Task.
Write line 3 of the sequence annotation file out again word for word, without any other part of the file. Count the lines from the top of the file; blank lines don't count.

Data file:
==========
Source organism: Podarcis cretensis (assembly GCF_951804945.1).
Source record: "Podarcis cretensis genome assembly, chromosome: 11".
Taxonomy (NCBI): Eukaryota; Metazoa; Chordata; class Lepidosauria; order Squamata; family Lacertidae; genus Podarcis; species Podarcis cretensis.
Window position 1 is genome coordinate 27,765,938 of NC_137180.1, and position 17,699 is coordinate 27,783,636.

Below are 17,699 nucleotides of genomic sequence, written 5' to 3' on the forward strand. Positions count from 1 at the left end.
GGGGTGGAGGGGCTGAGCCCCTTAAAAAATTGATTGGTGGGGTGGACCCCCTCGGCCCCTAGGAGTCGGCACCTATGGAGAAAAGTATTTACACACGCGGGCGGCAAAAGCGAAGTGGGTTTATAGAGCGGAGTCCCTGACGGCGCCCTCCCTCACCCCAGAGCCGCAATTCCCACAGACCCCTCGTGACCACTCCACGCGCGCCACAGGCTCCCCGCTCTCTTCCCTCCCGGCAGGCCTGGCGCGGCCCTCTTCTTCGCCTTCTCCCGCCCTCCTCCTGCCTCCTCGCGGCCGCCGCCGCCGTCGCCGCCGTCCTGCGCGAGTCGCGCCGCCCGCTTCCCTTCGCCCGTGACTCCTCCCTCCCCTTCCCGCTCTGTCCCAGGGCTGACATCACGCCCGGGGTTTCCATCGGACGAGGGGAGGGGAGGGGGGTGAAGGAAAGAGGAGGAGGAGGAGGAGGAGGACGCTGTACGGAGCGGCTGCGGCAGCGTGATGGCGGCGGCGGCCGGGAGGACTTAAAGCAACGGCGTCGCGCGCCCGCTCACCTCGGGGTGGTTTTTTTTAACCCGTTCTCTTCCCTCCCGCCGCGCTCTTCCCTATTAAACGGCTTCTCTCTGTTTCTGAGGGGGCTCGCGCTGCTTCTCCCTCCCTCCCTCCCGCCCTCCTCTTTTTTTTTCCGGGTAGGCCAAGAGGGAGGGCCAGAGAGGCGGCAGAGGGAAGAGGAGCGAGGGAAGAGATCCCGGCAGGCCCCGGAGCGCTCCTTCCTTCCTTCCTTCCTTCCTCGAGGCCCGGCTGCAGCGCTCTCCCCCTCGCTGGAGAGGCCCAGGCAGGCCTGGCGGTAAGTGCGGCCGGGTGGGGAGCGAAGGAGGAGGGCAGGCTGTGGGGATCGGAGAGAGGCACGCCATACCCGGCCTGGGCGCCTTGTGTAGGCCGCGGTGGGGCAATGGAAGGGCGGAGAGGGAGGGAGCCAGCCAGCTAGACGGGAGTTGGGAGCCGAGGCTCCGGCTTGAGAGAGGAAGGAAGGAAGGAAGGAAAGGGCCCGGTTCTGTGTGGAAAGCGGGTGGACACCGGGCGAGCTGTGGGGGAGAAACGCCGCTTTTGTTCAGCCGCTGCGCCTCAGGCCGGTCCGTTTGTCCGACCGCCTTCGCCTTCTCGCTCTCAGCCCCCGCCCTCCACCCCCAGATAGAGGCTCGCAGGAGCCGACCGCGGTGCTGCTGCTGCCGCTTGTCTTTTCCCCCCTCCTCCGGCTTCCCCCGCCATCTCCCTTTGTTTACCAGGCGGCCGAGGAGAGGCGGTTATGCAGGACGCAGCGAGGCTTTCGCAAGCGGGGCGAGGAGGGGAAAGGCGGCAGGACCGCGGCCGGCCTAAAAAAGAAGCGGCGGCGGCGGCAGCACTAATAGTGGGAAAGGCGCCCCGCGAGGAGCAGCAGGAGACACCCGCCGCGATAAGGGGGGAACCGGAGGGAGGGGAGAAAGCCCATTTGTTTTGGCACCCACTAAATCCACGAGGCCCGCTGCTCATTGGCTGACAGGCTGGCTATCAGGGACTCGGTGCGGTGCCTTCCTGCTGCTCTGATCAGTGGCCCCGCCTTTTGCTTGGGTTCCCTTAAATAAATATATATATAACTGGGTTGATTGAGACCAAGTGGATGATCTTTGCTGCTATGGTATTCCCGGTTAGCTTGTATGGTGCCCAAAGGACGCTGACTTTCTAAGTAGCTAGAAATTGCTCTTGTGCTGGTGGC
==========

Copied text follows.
Taxonomy (NCBI): Eukaryota; Metazoa; Chordata; class Lepidosauria; order Squamata; family Lacertidae; genus Podarcis; species Podarcis cretensis.